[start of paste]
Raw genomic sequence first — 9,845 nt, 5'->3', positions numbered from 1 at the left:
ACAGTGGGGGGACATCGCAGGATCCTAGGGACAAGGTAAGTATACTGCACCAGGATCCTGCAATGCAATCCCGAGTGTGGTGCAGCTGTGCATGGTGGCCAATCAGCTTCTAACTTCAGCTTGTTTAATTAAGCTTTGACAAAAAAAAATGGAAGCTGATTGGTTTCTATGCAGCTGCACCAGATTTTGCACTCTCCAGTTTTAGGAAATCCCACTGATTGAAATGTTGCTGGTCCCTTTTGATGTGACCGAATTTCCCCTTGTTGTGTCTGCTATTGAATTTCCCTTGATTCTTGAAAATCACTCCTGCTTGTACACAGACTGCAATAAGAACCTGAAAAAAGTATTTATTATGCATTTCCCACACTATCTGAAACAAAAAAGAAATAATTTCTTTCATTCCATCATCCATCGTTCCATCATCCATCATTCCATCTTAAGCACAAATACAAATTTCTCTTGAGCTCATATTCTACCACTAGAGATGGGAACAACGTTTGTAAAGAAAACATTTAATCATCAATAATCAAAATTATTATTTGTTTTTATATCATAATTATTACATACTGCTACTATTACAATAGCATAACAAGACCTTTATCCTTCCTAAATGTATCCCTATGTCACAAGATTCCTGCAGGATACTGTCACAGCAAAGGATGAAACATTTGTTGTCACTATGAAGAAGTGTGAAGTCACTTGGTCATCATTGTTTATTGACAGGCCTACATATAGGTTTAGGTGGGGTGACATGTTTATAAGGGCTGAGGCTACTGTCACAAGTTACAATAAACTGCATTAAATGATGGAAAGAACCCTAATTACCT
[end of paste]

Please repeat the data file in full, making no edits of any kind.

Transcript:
Raw genomic sequence first — 9,845 nt, 5'->3', positions numbered from 1 at the left:
ACAGTGGGGGGACATCGCAGGATCCTAGGGACAAGGTAAGTATACTGCACCAGGATCCTGCAATGCAATCCCGAGTGTGGTGCAGCTGTGCATGGTGGCCAATCAGCTTCTAACTTCAGCTTGTTTAATTAAGCTTTGACAAAAAAAAATGGAAGCTGATTGGTTTCTATGCAGCTGCACCAGATTTTGCACTCTCCAGTTTTAGGAAATCCCACTGATTGAAATGTTGCTGGTCCCTTTTGATGTGACCGAATTTCCCCTTGTTGTGTCTGCTATTGAATTTCCCTTGATTCTTGAAAATCACTCCTGCTTGTACACAGACTGCAATAAGAACCTGAAAAAAGTATTTATTATGCATTTCCCACACTATCTGAAACAAAAAAGAAATAATTTCTTTCATTCCATCATCCATCGTTCCATCATCCATCATTCCATCTTAAGCACAAATACAAATTTCTCTTGAGCTCATATTCTACCACTAGAGATGGGAACAACGTTTGTAAAGAAAACATTTAATCATCAATAATCAAAATTATTATTTGTTTTTATATCATAATTATTACATACTGCTACTATTACAATAGCATAACAAGACCTTTATCCTTCCTAAATGTATCCCTATGTCACAAGATTCCTGCAGGATACTGTCACAGCAAAGGATGAAACATTTGTTGTCACTATGAAGAAGTGTGAAGTCACTTGGTCATCATTGTTTATTGACAGGCCTACATATAGGTTTAGGTGGGGTGACATGTTTATAAGGGCTGAGGCTACTGTCACAAGTTACAATAAACTGCATTAAATGATGGAAAGAACCCTAATTACCT